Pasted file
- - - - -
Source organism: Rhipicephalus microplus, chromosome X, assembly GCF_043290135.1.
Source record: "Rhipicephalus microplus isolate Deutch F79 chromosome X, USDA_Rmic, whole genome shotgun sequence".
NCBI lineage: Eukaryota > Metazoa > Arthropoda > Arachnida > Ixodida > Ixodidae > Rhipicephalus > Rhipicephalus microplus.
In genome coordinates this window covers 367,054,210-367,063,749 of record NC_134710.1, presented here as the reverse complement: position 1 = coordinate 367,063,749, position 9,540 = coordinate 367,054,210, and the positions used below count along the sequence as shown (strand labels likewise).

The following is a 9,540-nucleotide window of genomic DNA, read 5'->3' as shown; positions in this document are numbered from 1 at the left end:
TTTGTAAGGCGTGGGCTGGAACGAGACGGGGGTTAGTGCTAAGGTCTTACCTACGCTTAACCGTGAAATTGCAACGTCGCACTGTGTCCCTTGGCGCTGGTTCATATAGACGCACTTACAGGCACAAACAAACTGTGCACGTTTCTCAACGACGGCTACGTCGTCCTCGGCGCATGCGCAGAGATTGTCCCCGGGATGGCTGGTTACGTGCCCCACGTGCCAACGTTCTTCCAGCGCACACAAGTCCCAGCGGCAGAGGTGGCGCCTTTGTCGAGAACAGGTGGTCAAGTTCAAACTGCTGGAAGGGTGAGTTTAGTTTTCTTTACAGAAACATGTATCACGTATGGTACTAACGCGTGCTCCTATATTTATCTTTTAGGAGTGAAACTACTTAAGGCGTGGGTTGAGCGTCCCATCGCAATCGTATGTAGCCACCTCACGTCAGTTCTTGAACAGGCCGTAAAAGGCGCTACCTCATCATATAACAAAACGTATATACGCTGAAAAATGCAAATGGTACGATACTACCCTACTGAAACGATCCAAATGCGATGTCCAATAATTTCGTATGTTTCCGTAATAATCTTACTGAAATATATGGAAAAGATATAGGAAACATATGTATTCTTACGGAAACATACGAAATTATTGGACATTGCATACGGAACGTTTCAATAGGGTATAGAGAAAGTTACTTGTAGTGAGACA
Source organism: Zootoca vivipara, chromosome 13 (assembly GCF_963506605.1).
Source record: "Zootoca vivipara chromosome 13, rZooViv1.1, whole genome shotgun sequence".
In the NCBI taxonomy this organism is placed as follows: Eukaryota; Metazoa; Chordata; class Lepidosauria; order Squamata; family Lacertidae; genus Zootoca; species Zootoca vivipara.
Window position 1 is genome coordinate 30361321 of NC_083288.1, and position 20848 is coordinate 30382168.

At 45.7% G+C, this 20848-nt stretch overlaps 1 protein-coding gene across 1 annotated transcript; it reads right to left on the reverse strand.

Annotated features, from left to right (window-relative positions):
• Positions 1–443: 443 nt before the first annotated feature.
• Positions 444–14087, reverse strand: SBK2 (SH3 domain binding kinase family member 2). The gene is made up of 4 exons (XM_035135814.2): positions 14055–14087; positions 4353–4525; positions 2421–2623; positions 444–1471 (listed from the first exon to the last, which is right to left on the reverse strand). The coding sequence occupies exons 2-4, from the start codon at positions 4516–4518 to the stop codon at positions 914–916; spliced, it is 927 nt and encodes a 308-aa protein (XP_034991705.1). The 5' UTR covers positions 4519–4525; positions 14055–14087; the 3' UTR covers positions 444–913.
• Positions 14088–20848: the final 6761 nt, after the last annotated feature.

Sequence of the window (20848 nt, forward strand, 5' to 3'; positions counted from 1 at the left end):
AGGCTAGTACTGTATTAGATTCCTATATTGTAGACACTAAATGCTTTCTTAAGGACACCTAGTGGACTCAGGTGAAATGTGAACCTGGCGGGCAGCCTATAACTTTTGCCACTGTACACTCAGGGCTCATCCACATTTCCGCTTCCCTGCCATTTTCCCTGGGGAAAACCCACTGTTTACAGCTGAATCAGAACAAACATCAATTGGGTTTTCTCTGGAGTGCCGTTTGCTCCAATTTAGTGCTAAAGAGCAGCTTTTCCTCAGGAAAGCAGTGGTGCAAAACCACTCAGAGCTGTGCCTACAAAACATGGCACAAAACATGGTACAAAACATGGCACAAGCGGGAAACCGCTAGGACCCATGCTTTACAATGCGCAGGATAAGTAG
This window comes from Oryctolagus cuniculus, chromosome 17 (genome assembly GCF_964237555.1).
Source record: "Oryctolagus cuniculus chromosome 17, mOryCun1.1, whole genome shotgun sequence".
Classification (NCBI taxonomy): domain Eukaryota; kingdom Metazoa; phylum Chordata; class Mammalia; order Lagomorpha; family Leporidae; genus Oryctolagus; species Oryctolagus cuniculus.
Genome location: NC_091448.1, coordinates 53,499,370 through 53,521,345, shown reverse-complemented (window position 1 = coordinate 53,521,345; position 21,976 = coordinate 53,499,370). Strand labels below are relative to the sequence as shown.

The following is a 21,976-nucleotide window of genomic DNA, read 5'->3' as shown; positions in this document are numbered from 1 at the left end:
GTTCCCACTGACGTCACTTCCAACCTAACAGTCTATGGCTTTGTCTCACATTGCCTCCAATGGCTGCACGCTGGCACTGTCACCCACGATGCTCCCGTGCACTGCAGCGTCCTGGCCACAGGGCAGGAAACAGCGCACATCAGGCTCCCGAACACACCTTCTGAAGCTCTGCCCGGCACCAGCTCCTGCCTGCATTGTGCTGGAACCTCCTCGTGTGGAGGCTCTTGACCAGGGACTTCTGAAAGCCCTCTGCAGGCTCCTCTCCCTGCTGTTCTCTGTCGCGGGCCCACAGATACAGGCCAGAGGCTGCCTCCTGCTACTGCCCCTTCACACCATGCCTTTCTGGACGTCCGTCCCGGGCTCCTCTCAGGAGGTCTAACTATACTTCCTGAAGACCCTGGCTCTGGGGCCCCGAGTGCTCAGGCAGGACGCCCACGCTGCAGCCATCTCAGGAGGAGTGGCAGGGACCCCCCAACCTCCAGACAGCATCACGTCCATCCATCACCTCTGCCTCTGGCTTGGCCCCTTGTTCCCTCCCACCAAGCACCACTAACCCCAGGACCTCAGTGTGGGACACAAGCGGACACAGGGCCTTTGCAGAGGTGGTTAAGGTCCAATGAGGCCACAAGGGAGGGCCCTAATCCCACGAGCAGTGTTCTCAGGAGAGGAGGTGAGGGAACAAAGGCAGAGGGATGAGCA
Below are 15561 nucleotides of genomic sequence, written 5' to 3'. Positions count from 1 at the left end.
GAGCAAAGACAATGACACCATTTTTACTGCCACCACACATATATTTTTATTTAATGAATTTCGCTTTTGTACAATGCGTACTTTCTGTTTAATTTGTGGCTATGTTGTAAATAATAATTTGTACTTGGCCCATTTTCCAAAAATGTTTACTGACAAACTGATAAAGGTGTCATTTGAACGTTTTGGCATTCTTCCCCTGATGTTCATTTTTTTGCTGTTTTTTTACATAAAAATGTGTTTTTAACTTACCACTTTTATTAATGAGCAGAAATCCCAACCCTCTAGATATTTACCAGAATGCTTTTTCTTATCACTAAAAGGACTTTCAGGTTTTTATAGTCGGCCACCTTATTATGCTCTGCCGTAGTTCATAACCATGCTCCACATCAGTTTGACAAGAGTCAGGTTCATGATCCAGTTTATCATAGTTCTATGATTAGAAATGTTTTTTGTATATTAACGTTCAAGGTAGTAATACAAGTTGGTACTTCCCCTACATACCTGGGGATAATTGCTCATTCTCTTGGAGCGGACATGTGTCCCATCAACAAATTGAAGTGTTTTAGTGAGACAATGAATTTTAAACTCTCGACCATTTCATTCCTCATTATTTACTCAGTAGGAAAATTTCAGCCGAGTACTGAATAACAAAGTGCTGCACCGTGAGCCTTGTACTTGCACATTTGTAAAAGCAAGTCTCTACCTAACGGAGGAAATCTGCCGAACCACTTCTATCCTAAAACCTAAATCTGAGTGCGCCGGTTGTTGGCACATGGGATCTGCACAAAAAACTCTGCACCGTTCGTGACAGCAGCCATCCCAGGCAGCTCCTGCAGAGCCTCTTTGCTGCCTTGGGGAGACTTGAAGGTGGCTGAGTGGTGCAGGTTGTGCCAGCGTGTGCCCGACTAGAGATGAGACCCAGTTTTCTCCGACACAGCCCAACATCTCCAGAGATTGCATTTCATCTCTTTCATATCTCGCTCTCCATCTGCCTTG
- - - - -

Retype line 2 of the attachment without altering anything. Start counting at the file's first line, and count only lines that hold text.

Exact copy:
Source record: "Rhipicephalus microplus isolate Deutch F79 chromosome X, USDA_Rmic, whole genome shotgun sequence".